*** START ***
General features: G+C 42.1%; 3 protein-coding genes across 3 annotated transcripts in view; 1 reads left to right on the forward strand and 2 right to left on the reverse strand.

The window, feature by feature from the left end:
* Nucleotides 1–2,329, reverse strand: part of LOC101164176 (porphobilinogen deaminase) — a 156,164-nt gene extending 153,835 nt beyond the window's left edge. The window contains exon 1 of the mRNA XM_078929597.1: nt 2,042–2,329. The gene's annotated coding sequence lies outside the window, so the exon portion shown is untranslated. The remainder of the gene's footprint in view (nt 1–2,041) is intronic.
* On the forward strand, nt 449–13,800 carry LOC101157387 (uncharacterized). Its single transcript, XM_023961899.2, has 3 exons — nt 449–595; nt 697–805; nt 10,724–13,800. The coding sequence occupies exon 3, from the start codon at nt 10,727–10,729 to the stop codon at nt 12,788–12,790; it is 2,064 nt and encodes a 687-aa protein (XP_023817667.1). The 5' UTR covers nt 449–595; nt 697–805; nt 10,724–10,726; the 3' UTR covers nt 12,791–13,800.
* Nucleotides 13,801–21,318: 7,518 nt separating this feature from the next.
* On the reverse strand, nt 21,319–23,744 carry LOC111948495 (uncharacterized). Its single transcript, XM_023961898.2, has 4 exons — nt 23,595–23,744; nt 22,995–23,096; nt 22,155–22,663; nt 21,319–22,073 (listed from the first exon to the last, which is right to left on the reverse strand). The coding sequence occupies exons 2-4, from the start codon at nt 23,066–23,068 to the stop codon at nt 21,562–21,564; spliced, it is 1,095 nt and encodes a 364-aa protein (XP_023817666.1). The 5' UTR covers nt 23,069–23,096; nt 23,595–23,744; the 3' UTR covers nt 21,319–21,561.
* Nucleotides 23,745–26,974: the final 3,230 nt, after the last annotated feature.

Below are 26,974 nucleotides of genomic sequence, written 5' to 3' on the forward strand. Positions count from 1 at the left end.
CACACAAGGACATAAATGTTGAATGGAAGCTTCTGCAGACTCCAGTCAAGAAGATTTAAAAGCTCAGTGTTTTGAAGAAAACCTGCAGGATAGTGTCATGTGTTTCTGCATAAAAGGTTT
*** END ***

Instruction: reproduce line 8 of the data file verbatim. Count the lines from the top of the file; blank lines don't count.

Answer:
Below are 26,974 nucleotides of genomic sequence, written 5' to 3' on the forward strand. Positions count from 1 at the left end.